After a recent daily Mass at my parish, several worshippers (myself included) remained in the pews to pray the rosary. Annie, an older woman who was a church regular, led the decades, her tone clear and measured; the beads slipped through her fingers steadily as our responses followed in rhythm.
But once she’d finished the final sign of the cross, her voice broke, and she burst out, “What is happening in this world?”
Turning to a woman nearby, she pleaded, “Why is Russia invading Ukraine? And why aren’t we doing more to stop it?”
Wiping her eyes, she continued, “What about all these shootings in Buffalo and Texas and all around this city?”
And then, lowering her head, she almost sobbed: “And why don’t more people seem to care?”
Without waiting for an answer, she gathered her things, fled to a statue of Mary and knelt in sorrowful silence.
The rest of us were also mute, partly from shock over the uncharacteristic display of emotion, and – perhaps even more so – from a recognition that Annie had put into words what many of us were actually feeling. The nave rang with her unexpected but not entirely unwelcome mix of psalm-like lament and prophetic rebuke.
In my own heart, Annie’s last question echoed for quite a long time afterward; in fact, it still does. With tragedy after tragedy filling the headlines, and with more ink spilled as more blood is shed, why do we seem on balance to be – well, if not entirely indifferent, at least far less concerned than might reasonably be expected?
Why are we willing to send “thoughts and prayers” after lives have been lost, but not before?
Why are we resigned to bullets and bombs flying throughout our world, as long as they don’t cross our own doorstep?
Rather than seeking the Lord in this dark and violent hour, we instead seem to collectively shrug and focus on that which lulls and distracts us.
Just over a month after Russia’s latest invasion of Ukraine – an assault that horrifically accelerated attacks initiated in 2014 – our nation was transfixed not by the brutality of a war that has violated the 1948 Genocide Convention and threatened global peace, but by a far more insignificant conflict: a boorish face-slap actor Will Smith delivered onstage to Academy Awards presenter Chris Rock.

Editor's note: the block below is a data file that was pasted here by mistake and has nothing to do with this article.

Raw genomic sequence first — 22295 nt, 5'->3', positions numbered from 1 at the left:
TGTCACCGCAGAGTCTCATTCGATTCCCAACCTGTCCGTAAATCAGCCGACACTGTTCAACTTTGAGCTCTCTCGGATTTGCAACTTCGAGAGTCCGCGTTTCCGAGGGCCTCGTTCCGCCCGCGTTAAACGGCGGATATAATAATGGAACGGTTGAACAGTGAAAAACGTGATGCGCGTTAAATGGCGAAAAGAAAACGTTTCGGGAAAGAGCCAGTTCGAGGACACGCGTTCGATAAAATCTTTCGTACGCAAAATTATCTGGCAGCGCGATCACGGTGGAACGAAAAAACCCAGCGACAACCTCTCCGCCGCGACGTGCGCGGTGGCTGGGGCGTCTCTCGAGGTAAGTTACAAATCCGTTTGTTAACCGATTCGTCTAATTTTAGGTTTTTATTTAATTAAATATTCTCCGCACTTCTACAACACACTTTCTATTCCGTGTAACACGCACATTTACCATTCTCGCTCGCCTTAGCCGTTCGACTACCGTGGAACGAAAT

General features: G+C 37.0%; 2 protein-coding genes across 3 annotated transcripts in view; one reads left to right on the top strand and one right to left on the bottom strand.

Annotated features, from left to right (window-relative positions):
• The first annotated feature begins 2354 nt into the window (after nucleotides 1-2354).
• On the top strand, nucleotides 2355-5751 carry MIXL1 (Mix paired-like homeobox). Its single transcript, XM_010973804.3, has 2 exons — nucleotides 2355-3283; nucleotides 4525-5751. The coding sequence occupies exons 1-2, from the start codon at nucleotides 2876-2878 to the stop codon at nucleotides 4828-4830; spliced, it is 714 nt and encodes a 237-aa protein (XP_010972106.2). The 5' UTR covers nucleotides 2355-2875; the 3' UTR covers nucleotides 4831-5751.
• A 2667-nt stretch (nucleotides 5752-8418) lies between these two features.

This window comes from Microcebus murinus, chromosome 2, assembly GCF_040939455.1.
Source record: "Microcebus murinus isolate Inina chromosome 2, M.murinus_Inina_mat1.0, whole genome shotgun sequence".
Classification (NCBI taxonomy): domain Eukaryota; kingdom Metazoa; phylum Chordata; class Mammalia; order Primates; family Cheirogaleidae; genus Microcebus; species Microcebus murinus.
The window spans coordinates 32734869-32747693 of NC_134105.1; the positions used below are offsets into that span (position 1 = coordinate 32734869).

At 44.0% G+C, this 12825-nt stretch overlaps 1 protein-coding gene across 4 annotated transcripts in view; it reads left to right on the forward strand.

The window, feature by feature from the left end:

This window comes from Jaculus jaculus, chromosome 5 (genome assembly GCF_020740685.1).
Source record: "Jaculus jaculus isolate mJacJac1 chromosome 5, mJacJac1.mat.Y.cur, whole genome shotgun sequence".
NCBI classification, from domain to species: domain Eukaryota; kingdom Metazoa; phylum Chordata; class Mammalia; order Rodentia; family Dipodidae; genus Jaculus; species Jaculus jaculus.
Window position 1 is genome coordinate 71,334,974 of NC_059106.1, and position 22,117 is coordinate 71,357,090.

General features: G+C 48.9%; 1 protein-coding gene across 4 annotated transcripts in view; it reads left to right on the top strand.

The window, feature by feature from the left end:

One media headline even offered readers a “deep dive” on the March 27 incident – as if the tired trope of celebrity misbehavior merited such so-called analysis, especially as Ukrainians were being shelled and slaughtered, and as gunfire ricocheted through any number of American neighborhoods.
Reflecting on the Genesis account of Cain and Abel (Gen 4:1-16), in which the Lord questions Cain on the whereabouts of his murdered brother, Pope Francis reminds us that “even today … God’s voice asks not only each of us, but all humanity: ‘Where is your brother, where is your sister?’”
Like Cain, who dared to ask in return if he were his brother’s keeper, our response is damning, said the pope: “We reply, ‘I know where these people who were bombed are, where those who were driven away from there are, but they are not my brothers; I have destroyed the bond.’”
Having severed that communion, said the pope, “many of the world’s powerful people can say, ‘I am interested in this territory; I am interested in this piece of land … if a bomb falls and kills 200 children, it is not my fault; it is the bomb’s fault; it is the territory that interests me.’”
No matter the battleground, hostilities first break out in the heart, said Pope Francis: “Everything begins with that feeling which leads you to pull away, to say to the other person … ‘he is not my brother.’”
Ironically, that distancing ultimately brings us face-to-face with the very ones we scorn, “(ending) in a war that kills,” said the pope.
Our planet is too small for us to delude ourselves that the anguish of others – the sufferings of “those people over there,” whether “there” is thousands of miles or a few feet away – has nothing to do with us. Just as Abel’s blood “cried out to (God) from the ground” (Gen 4:10), so the blood of millions wails even now.
The Lord hears those cries.
And if we do, are we ready to answer, as love commands us?
Gina Christian is a senior content producer at CatholicPhilly.com, host of the Inside CatholicPhilly.com podcast and author of the forthcoming book “Stations of the Cross for Sexual Abuse Survivors.” Follow her on Twitter at @GinaJesseReina.
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